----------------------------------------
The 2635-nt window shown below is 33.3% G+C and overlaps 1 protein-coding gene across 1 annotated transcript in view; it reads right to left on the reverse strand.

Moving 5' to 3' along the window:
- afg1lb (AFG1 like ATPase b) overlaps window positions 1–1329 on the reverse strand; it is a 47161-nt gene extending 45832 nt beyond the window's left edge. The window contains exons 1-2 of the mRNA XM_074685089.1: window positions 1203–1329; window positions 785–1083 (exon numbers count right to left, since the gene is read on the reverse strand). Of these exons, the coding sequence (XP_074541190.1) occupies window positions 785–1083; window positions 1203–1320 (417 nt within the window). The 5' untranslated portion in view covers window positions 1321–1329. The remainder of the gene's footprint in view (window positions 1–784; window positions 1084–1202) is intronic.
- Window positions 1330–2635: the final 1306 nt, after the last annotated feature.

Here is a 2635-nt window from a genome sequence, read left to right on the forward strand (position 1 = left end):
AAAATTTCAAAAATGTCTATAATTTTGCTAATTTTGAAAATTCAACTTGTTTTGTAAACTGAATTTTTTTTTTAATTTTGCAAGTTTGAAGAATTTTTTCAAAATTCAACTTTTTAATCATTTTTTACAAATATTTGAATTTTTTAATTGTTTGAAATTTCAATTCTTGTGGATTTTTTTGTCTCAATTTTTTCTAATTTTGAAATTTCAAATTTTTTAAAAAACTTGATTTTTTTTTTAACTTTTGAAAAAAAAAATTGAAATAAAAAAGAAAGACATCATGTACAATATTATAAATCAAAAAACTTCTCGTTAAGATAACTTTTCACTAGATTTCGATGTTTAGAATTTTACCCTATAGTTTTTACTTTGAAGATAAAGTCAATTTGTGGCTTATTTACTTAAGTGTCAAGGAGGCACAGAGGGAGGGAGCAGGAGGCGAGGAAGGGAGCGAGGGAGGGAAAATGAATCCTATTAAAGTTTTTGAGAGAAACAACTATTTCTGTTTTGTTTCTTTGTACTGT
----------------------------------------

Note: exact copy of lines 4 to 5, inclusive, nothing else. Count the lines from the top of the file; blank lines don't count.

- Window positions 1330–2635: the final 1306 nt, after the last annotated feature.

Here is a 2635-nt window from a genome sequence, read left to right on the forward strand (position 1 = left end):